8. I also made this transition, with the same timing -- transferred immediately after my call in Ontario. Be aware that it takes a bit of time for the paperwork to be processed at the BC end; I was called in Ontario in September and it took ~2 months for LSBC to deal with all the things and get me officially called out here. (The good news, as Chuckles64 says, is that you don't have to write the exam. And you also don't have to do PLTC.)
  9. I'm sorry to hear you have PPD -- I hope you have the supports you need to help you through it, and wish you best of luck on the journey back to feeling like yourself.
  10. Did 'em both in March, was working full-time during the study period, passed, and I also didn't go to an Ontario school. It's certainly doable (and most people I know did it that way too.) Agree with utmguy that there's a broad swathe of overlap in the material, too.
  11. Yes, this. (I had really, really easy pregnancies though.) Other than saying that, I'll PM you.
  12. In my experience undergrad grades do sometimes come up during the discussion of in-firm interview candidates -- we might note something like a failed class, or an overall trend among the undergrad grades (very high overall, very low overall, an upward trend etc) but I've never seen it be a determinative thing, and in all those cases the candidates had already been selected for in-firms so even an F on a transcript doesn't seem to have been a problem in getting past the on-campus interview stage. Law school grades are much more important.
  13. I'm off on mat leave right now for a year and my partner's also off, full-time; we have a toddler and the new baby, but we don't have any additional child care, paid or otherwise, so there's no question that we both have plenty to do. Even though you have other resources I'd still say at least a month for him, if you can swing it financially, for a couple reasons: first, the PPD thing -- the more support systems you have around you in those early days, the better - even just more people to keep a close eye on you, and someone who knows you really well to know when you seem *off* from your usual self; and, second (and this is a systemic issue, not something particular to you), I would like to see men in general taking more parental leave when they can, because the more that do, the easier it becomes for the next one to do so, and so on. That idea that "the men at his firm take a day or two, a week at most" is something that becomes a mental barrier to men taking the time to be at home with their families and places the burden on women, who often take a year (or sometimes stop out of the workforce for a while). I've seen something similar at my firm but lately there have been some male associates and partners who have taken up to two months of leave after the birth of a child and I think that example will have a trickle-down effect. Just my two cents and of course if you decide for financial reasons or whatever that it's not doable, that's a whole different thing. As for you and the future, what's the longest you've taken off before with the kids? Did you enjoy it or did you want to go back to work? I think it varies from person to person whether they'll miss work or if taking a longer time out makes sense. Would part-time be a possibility on your return to your firm? I know lots of women who did 60-80% for a number of years when their kids were younger and that seems to have been a good balance.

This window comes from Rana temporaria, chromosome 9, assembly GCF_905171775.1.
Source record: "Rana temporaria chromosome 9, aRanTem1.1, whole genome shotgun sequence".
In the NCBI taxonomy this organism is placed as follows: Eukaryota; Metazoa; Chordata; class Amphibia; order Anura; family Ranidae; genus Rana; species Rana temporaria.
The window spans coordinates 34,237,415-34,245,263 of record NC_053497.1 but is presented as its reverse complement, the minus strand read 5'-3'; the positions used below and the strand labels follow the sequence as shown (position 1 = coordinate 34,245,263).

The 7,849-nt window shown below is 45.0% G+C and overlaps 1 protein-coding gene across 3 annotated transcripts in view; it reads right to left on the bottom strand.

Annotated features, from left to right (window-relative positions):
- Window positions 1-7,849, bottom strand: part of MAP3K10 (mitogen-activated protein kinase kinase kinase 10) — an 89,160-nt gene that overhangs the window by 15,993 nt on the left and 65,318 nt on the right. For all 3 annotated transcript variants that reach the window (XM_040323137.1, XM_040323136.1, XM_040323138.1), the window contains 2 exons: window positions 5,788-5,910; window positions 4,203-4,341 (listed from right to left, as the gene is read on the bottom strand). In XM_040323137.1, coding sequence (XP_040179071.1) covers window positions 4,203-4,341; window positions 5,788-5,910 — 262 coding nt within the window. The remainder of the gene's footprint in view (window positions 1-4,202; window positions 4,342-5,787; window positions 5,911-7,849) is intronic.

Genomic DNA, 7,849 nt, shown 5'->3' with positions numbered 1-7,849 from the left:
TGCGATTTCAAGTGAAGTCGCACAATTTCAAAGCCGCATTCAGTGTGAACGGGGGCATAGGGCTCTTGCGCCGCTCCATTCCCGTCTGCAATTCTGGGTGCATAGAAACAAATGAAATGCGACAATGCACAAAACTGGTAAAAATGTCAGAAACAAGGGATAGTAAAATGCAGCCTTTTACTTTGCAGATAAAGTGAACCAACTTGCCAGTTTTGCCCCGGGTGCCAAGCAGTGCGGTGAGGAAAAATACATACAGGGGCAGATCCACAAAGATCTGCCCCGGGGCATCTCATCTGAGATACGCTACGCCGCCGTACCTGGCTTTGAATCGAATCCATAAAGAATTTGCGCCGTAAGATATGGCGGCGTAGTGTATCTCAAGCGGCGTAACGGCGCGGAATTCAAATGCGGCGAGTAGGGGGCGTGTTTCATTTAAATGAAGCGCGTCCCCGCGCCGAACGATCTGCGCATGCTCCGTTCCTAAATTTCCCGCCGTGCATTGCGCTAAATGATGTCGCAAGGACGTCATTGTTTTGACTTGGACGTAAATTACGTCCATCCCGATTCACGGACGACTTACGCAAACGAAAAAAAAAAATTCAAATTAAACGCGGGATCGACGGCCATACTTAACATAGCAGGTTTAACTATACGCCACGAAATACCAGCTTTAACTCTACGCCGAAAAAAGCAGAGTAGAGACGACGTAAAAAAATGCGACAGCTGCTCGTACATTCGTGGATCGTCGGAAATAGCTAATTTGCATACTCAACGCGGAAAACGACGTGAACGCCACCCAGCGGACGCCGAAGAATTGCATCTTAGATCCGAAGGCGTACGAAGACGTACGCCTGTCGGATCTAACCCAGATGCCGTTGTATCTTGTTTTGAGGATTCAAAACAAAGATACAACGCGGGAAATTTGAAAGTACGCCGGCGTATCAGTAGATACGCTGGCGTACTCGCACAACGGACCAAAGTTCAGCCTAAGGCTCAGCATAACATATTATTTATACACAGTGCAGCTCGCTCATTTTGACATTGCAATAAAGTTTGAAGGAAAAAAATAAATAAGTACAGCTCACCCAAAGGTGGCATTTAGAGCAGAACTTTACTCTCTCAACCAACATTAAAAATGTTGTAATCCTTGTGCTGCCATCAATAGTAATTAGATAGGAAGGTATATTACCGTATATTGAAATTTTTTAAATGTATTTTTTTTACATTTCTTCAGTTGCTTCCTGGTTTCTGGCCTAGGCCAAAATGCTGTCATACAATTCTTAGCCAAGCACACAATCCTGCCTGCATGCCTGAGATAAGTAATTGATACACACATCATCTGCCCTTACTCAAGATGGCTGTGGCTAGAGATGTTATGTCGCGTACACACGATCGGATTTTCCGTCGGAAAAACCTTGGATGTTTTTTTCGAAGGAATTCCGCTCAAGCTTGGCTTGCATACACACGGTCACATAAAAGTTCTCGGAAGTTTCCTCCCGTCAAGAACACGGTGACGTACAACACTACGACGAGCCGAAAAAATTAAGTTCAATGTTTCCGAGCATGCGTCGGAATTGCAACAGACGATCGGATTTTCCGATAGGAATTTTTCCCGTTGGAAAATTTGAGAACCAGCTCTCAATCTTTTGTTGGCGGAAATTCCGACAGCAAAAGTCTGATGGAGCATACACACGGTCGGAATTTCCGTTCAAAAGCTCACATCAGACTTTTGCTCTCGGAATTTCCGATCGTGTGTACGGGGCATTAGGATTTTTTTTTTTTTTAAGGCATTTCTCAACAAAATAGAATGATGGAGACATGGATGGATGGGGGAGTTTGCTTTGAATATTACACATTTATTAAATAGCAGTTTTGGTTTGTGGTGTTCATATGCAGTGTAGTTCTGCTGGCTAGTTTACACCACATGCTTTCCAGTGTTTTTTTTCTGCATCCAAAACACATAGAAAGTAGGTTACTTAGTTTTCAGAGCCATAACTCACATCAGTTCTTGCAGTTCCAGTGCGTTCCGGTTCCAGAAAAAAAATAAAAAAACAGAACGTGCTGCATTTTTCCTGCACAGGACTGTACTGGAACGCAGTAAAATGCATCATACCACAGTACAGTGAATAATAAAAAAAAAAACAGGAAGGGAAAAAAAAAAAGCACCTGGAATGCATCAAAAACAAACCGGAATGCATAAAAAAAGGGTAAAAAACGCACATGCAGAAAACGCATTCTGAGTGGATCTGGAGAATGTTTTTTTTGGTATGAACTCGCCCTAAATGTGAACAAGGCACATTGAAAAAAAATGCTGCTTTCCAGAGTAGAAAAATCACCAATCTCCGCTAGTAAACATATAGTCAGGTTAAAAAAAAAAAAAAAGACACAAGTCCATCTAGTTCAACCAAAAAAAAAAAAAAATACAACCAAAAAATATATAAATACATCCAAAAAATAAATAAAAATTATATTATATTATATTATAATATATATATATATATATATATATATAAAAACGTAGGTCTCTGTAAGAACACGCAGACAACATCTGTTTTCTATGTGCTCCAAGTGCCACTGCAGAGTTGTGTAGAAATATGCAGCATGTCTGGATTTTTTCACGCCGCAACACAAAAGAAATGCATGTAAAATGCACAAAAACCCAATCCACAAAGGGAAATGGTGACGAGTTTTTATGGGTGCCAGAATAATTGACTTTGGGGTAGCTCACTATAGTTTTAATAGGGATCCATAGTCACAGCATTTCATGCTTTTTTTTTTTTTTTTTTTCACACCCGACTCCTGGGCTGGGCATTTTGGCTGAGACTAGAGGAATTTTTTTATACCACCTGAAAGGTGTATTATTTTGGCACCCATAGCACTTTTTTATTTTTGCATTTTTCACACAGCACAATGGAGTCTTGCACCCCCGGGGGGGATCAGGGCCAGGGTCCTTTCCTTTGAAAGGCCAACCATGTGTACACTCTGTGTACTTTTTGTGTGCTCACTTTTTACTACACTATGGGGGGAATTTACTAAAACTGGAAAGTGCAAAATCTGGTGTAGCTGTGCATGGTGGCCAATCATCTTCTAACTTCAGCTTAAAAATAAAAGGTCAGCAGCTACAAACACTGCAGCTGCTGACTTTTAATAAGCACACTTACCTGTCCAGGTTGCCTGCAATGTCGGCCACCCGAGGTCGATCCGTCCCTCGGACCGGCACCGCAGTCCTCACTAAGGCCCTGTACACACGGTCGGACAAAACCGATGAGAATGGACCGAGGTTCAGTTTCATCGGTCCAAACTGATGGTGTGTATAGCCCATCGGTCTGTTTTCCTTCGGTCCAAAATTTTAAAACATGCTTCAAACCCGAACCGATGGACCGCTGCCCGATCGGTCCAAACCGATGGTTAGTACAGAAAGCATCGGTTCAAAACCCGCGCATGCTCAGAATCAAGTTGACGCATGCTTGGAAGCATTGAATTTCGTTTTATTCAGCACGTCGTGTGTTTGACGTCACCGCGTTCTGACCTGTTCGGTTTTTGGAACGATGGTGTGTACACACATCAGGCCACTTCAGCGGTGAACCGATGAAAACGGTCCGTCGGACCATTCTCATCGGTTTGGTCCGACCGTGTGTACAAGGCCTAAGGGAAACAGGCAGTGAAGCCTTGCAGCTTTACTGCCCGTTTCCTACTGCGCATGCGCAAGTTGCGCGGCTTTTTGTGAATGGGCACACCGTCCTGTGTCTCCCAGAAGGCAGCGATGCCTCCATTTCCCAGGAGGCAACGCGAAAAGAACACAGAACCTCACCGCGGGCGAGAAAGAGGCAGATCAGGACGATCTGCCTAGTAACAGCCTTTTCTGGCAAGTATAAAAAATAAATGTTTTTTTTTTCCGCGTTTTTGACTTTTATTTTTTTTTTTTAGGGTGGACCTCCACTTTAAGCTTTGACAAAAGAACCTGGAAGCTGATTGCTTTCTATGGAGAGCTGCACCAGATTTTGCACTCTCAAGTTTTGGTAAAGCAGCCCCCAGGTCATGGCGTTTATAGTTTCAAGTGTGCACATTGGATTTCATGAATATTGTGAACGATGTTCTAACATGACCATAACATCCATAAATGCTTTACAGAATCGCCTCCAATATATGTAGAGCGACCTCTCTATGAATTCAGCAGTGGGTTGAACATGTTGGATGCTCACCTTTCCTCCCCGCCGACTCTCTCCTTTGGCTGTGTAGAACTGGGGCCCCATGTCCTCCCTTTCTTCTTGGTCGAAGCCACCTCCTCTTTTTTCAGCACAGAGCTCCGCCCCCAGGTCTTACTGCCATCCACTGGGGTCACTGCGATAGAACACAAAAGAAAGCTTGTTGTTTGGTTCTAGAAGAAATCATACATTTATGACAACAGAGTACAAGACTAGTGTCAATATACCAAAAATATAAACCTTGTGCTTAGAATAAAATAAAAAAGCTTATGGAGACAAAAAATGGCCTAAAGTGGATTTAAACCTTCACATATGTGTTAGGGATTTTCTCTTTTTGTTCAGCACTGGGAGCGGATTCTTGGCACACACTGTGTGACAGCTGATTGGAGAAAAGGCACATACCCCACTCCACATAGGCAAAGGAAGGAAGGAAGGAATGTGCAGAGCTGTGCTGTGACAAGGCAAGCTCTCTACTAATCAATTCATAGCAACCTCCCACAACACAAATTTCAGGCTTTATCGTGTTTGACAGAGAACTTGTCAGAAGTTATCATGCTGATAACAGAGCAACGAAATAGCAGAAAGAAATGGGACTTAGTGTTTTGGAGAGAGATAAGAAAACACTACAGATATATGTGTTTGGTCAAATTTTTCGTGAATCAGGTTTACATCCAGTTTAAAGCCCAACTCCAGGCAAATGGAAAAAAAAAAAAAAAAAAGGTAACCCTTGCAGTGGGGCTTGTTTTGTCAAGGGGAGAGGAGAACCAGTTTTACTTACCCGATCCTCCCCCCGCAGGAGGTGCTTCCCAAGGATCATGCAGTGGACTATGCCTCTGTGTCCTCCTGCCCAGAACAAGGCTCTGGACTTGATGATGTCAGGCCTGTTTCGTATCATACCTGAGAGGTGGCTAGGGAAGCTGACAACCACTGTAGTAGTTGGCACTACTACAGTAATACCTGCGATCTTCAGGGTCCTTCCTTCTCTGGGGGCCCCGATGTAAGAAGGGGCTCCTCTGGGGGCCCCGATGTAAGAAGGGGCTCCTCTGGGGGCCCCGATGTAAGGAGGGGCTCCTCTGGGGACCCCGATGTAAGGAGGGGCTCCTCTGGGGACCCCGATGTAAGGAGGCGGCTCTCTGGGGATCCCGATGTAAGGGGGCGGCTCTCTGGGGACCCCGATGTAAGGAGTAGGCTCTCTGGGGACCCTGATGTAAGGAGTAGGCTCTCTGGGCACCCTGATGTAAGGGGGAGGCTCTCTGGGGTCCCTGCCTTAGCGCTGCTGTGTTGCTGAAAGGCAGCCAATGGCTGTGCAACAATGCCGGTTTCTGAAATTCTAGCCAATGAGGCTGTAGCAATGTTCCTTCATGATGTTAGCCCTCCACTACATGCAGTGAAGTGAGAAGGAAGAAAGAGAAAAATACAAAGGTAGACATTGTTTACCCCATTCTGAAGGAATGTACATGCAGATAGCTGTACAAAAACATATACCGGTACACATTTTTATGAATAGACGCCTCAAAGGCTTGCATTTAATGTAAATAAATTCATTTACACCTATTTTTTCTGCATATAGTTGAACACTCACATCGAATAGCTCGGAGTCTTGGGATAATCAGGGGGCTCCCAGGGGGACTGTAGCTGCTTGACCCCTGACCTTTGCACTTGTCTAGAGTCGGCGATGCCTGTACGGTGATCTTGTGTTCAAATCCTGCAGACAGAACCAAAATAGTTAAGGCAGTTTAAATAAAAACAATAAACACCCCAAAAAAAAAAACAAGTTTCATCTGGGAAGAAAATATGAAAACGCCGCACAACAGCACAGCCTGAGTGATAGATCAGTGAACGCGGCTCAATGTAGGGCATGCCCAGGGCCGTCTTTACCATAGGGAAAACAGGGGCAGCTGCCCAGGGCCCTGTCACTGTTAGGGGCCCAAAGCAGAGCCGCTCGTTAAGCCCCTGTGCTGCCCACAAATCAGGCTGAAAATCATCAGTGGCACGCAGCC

14. I made this mistake, too, and it was a pain to deal with, but if I recall correctly I'd made some other mistake as well that meant I had to apply for an abridgement of my articles. PM me if you like and I can tell you how things went down for me, but as your first step you'll want to call the Law Society ASAP and explain what's happening.
  15. So, I have this that I have worn on some occasions in court (and during my call to the bar in BC) instead of a shirt. (I also have the shirt; I've needed to wear the winged collar shirtfront thingy because I've been pregnant for most of my career as a lawyer, including during my call ceremony, and the shirt didn't fit over the bump or combine well with maternity pants. However, I know some lawyers wear it instead of the shirt because it cuts down on the heat, which can really ramp up with the robes, waistcoat, and full shirt.) That's the only way that you could get away with not having the shirt, because when everything's done up it looks like you are wearing the proper shirt with tabs. If the employee was suggesting that you could go without entirely, then that would be incorrect in both BC and Ontario so far as I know.